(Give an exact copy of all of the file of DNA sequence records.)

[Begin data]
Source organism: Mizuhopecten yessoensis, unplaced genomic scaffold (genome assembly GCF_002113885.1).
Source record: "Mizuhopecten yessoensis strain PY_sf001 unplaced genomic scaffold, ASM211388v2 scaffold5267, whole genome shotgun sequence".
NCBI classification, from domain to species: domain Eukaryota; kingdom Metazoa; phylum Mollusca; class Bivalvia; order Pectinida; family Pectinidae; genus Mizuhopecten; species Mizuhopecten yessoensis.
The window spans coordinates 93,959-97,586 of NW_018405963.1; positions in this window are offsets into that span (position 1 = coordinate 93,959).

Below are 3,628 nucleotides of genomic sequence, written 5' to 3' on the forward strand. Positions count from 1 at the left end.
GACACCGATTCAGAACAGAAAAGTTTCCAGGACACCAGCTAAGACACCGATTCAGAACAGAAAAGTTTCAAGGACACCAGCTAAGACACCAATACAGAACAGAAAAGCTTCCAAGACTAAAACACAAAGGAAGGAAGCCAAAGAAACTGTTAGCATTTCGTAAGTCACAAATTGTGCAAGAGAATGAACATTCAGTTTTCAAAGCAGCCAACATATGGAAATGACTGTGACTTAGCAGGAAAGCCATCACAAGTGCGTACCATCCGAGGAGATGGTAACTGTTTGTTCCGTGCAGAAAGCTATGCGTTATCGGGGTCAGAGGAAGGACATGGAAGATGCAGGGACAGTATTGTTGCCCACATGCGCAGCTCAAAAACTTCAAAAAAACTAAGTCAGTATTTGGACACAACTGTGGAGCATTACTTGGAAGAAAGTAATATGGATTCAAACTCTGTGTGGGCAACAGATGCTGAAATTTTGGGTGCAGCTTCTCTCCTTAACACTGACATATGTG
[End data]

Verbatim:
Source organism: Mizuhopecten yessoensis, unplaced genomic scaffold (genome assembly GCF_002113885.1).
Source record: "Mizuhopecten yessoensis strain PY_sf001 unplaced genomic scaffold, ASM211388v2 scaffold5267, whole genome shotgun sequence".
NCBI classification, from domain to species: domain Eukaryota; kingdom Metazoa; phylum Mollusca; class Bivalvia; order Pectinida; family Pectinidae; genus Mizuhopecten; species Mizuhopecten yessoensis.
The window spans coordinates 93,959-97,586 of NW_018405963.1; positions in this window are offsets into that span (position 1 = coordinate 93,959).

Below are 3,628 nucleotides of genomic sequence, written 5' to 3' on the forward strand. Positions count from 1 at the left end.
GACACCGATTCAGAACAGAAAAGTTTCCAGGACACCAGCTAAGACACCGATTCAGAACAGAAAAGTTTCAAGGACACCAGCTAAGACACCAATACAGAACAGAAAAGCTTCCAAGACTAAAACACAAAGGAAGGAAGCCAAAGAAACTGTTAGCATTTCGTAAGTCACAAATTGTGCAAGAGAATGAACATTCAGTTTTCAAAGCAGCCAACATATGGAAATGACTGTGACTTAGCAGGAAAGCCATCACAAGTGCGTACCATCCGAGGAGATGGTAACTGTTTGTTCCGTGCAGAAAGCTATGCGTTATCGGGGTCAGAGGAAGGACATGGAAGATGCAGGGACAGTATTGTTGCCCACATGCGCAGCTCAAAAACTTCAAAAAAACTAAGTCAGTATTTGGACACAACTGTGGAGCATTACTTGGAAGAAAGTAATATGGATTCAAACTCTGTGTGGGCAACAGATGCTGAAATTTTGGGTGCAGCTTCTCTCCTTAACACTGACATATGTG